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BySteve Tametong, Ph.D and Pierre Oyono Mvogo (Download pdf version)

African’s Migration and UN Multilateralism


Migration is a cross-cutting issue and a global challenge of our time. It is at the center of international relations and the prospects for building a new migration order that takes into account the configurations of the international system. Indeed, the process of globalization has facilitated the movement of people in different regions of the planet. This is why migration is a real problem for international policies, given the risks and the numerous losses of human life that it entails daily.

According to the International Organization for Migration (IOM), the number of international migrants is increasing. It estimates that there will be 281 million international migrants in the world in 2020, i.e., 3.6% of the world population. While South-North mobilities occupy most of the debate, South-South mobilities, also known as intra-African migrations, are much denser. Indeed, according to the IOM, more than 80% of these migrants leave for another sub-Saharan country. This migration growth has led to the establishment of national policies bilateral and multilateral agreements in Africa and at the UN level.

There is a growing need for governments and other migration actors to strengthen intergovernmental cooperation and multilateral coordination on migration policies. Migration is defined as the movement of a person or group of people, either between countries or within a country between two places within its territory. Multilateralism can be defined as a global system of cooperation in which each state seeks to promote its relations with all other states rather than prioritize unilateral or bilateral actions that are considered dangerous or destabilizing. According to John Ruggie, multilateralism refers to any “practice of coordination of their national policies by groups of three or more states,” a form that states create only when attitudes and behaviors conform to certain criteria or principles. There are three such principles: non-discrimination, indivisibility, and reciprocity.

Within the African Union (AU), there is no shortage of initiatives to regulate migratory movements. There are several legal instruments relating to migration in Africa. The first instrument is the 1991 Abuja Treaty, which is considered essential for the integration of the continent. In 2006, two drafts were produced reflecting the AU’s vision of migration at the continental level: the African Common Position on Migration and Development and the African Union Migration Policy Framework (AMPF). On the UN side, the IOM works to promote international cooperation on migration. It became a UN affiliate in 2016. Two ILO conventions refer to migrants. These are the 1949 ILO Convention on Migration for Employment (No. 97) and the 1975 Convention on Migrant Workers (Supplementary Provisions No. 143).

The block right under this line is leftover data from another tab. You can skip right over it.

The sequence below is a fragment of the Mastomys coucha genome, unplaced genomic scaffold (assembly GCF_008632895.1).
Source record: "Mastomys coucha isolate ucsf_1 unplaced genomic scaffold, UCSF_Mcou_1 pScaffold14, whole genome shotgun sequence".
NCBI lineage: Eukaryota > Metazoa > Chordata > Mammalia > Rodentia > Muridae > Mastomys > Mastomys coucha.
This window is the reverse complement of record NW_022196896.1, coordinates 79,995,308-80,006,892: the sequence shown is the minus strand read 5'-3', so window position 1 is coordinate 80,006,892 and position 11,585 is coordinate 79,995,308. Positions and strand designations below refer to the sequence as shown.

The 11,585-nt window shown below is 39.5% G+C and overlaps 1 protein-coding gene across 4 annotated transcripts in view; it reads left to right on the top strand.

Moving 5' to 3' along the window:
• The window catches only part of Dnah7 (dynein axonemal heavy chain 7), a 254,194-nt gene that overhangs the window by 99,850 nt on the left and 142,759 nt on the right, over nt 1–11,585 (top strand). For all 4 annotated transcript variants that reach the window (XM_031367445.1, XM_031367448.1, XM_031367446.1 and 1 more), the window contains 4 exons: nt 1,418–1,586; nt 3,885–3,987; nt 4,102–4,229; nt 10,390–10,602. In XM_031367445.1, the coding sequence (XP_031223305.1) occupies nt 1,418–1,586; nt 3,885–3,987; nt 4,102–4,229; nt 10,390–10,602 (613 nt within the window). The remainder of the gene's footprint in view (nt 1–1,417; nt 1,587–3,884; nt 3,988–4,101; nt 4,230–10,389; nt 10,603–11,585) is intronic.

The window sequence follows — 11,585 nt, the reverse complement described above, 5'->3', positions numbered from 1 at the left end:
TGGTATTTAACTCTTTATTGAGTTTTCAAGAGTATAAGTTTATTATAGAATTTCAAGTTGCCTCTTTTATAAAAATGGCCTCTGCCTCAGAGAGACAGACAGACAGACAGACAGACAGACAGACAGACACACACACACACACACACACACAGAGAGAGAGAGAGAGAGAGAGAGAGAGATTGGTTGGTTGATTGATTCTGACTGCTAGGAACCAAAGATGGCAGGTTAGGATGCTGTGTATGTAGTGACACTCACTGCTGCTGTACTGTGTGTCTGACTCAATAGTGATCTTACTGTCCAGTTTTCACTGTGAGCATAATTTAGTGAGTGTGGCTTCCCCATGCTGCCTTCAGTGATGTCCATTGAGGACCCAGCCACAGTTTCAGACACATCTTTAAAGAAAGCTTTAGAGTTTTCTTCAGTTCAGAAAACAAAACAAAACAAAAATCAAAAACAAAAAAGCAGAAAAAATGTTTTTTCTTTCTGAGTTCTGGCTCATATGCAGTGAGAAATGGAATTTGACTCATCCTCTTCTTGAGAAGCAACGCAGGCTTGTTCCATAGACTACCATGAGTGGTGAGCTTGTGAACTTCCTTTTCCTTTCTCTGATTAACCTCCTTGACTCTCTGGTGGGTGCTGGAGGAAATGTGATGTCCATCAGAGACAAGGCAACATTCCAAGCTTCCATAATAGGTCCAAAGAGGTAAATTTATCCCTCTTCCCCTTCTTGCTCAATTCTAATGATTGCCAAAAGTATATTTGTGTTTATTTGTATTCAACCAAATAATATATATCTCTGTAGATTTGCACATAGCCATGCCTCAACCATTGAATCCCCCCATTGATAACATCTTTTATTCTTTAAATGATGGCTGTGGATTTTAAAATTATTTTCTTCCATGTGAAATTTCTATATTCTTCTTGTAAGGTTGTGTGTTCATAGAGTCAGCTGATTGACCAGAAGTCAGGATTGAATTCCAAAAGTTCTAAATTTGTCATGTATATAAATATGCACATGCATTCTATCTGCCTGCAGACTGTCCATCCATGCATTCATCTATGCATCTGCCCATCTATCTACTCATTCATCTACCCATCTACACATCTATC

If the cross-cutting nature of the migration phenomenon obliges States to cooperate, it must be noted that this cooperation is being put to the test in the framework of African and UN multilateralism. What does this test mean? This challenge is reflected in a series of obstacles that hinder the effective implementation of migration cooperation. It is, therefore, appropriate to highlight the pitfalls of African multilateral cooperation on migration (I), to analyze the obstacles of UN multilateralism (II), to question the relevance of the Global Compact on Migration as an instrument for reconfiguring multilateral cooperation on migration (III) and to make some recommendations (IV).

Pitfalls of African Multilateral Cooperation on Migration

The African Union’s global migration agenda faces serious implementation challenges. Some fundamental constraints at the country level, such as visa procedures and health passes, are obstacles to deep integration on migration and mobility of all social strata. In addition, political, economic, and socio-security obstacles contribute to the slowdown of multilateral cooperation on migration at the African level.

At the political level, problems of political egoism among states remain, despite their commitment to regional integration processes. Indeed, some states perceive migration movements as an infringement of their sovereignty. Jealous of their territorial integrity, most African states that are signatories to agreements on migration, such as the 1991 Abuja Treaty, the 2006 African Union Migration Policy Framework, the 2015 Declaration on Migration, the Protocol on the Free Movement of Persons, the Right of Residence and Establishment adopted by the African Union in 2018, and subregional agreements on migration, such as the 2013 Agreement on Free Movement in the CEMAC zone, remain reluctant, if not reluctant, to deal with the phenomenon of migration. For example, Gabon and Equatorial Guinea in Central Africa are still slow to implement the agreement on the free movement of goods and people.

In addition, migration management requires financial and technical resources. Although aware of the assets generated by migration, Africa is facing a lack of means to fulfill its commitments related to migration.